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The Rams are having an identity crisis

What went wrong for the Rams this week? Everything. Worse yet, the team's inability or unwillingness to adjust looks like a recipe for disaster.

Matthew Emmons-USA TODAY Sports

We probably should have seen this coming. Another week, another first-half hole for the St. Louis Rams. But  this time there was no prevent defense take advantage of or waffling right tackle to exploit. Week 1's dramatic comeback is now just a precursor to a Rams team perplexed by its own ability.

"It just comes down to execution," offensive coordinator Brian Schottenheimer said on Thursday. "I think we've kind of tightened things down a little bit this week in the plan, and we know what we're good at ... try to get back just to a real simple plan rule, core group of plays that we want to try to feature and hopefully that helps."

That's the thing about throwaway lines offered up to eager reporters, they have a way of coming back to haunt a person.

No facet of the Rams' effort this week was well executed. The offense, defense and special teams played hurt and confused. Worse yet, they doubled down on a losing game plan, if you can call it that, and refused to budge even an inch.


Sam Bradford averaged five yards per passing attempt  this week. FIVE. Offensive coordinator Brian Schottenheimer and the check-down loving quarterback stuck with an infuriating dink and dunk game plan that would have made Pat Shurmur proud.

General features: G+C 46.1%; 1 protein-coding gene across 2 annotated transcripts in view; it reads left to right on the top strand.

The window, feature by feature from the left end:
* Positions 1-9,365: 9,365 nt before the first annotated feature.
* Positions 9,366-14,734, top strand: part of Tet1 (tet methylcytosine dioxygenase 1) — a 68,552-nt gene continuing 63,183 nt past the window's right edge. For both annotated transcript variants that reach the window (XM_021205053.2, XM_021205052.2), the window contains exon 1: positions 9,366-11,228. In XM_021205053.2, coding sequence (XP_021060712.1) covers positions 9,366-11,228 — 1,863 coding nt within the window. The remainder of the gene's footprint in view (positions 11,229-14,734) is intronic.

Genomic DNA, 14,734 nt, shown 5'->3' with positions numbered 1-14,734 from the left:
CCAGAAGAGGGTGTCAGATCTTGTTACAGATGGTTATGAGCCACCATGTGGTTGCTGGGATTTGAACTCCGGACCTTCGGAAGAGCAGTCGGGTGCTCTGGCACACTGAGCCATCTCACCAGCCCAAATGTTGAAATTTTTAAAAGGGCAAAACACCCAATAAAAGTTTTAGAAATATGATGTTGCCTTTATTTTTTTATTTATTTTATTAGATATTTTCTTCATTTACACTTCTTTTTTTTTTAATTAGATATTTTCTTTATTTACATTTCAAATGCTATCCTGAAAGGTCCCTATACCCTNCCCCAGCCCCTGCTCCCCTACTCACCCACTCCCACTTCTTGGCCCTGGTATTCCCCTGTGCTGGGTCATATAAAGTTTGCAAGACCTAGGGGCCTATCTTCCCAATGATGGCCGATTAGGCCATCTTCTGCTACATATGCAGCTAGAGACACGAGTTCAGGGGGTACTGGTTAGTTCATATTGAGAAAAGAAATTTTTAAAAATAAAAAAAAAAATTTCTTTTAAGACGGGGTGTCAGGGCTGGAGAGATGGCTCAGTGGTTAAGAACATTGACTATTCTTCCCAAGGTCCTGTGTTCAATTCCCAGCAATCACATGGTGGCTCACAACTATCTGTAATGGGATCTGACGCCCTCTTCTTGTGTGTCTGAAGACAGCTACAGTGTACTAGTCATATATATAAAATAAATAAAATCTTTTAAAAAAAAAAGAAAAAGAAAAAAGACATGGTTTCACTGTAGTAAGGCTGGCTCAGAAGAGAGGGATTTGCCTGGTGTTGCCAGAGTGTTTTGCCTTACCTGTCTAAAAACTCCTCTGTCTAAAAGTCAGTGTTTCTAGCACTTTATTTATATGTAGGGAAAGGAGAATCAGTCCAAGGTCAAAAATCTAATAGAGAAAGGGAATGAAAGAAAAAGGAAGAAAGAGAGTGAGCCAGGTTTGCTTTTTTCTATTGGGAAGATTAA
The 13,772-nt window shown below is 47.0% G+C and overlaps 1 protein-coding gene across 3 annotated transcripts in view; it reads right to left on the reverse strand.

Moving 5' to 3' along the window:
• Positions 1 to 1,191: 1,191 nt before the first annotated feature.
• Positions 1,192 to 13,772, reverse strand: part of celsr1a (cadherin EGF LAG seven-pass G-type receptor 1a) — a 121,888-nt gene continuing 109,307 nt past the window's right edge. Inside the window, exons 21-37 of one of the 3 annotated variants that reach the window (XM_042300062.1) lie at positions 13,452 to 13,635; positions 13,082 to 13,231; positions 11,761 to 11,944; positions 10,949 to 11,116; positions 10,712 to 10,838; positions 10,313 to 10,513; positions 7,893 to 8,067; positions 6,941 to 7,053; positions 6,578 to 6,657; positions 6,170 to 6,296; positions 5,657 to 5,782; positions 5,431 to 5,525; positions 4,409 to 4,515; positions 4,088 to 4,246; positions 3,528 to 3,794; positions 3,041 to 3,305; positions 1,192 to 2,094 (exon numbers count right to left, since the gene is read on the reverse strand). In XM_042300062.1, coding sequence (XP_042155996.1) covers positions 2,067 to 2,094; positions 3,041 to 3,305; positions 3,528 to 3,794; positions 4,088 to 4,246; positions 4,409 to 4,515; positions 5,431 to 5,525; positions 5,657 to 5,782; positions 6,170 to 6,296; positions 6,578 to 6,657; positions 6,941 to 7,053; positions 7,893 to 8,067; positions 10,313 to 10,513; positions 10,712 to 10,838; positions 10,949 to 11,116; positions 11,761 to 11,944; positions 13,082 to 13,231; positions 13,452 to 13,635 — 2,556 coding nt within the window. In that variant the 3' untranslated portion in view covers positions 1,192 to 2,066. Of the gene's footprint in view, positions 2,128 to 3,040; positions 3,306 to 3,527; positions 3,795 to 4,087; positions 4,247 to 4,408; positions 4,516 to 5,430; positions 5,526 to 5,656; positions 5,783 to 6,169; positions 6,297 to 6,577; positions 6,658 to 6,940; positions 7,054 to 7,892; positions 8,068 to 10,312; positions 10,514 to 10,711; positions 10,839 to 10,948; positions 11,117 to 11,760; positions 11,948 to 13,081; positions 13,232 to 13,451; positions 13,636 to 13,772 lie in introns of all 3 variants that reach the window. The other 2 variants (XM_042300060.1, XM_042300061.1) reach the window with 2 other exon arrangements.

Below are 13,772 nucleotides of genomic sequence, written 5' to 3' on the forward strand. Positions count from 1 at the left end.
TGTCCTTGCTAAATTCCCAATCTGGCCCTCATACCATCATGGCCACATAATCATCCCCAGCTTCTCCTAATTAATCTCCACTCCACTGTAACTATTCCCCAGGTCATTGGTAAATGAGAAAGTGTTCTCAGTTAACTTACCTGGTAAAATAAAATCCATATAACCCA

How confused is the offense? Just try and make sense of what Schottenheimer said Thursday, when talking about short passes to replace the running game.

"Can a quick slant or something make me six or seven yards, where a great run makes me four or five yards? Again, I know the thing we want to do is be balanced. That's a big part of it. Games come down to the fourth quarter and sometimes you're going to have to try to throw it like we did last week and try to come from behind. Other times, you're going to have to run the football in four-minute and try to put people away. If you have a quarterback like Sam (Bradford) with the ability to throw the ball as accurately as he does, certainly you should hit a high percentage of those short routes. But, nothing replaces the ability to run the football when the opponent knows you're going to have to run it."

Got that?

I've read that quote dozens of times since Thursday. I still can't make sense of it. Probably because there's nothing to make sense of here. Gibberish. It's a lot of words mashed up into nothing, like the Rams throwing the ball an average of 47 times per game for nominal yardage and a 1-2 record.

Remember when we said, over and over again, that the benefit of having a player like Tavon Austin came down to how the offensive used his remarkable skill set? The Rams have no clue. Austin is averaging a dismal 6.6 yards per reception, not exactly Rookie of the Year stuff from a guy who should be able to stretch plays with his feet and quickness. Then again, it's not really his fault. Schottenheimer and his quarterback are intent to send Austin out to the flat to catch dump offs. Rarely, have the Rams made an effort to get Austin into space in the middle of the field.

I don't know what to expect-Jeff Fisher

Jared Cook was bottled up again this week. Dallas followed a painfully simple game plan to keep the playmaking tight end contained: they just pressed him at the line. Cook's inability and/or unwillingness to fight through physical coverage is a big problem for a guy signed to a five-year, $35 million deal with $19 million guaranteed.

Then again, like Austin, the play callers seem to be just as lost when it comes to getting favorable matchups for Cook. Rarely, if ever, did the Rams make an attempt to hide Cook in a bunch formation at the line or call for any kind of play to take away the defense's ability to contain Cook.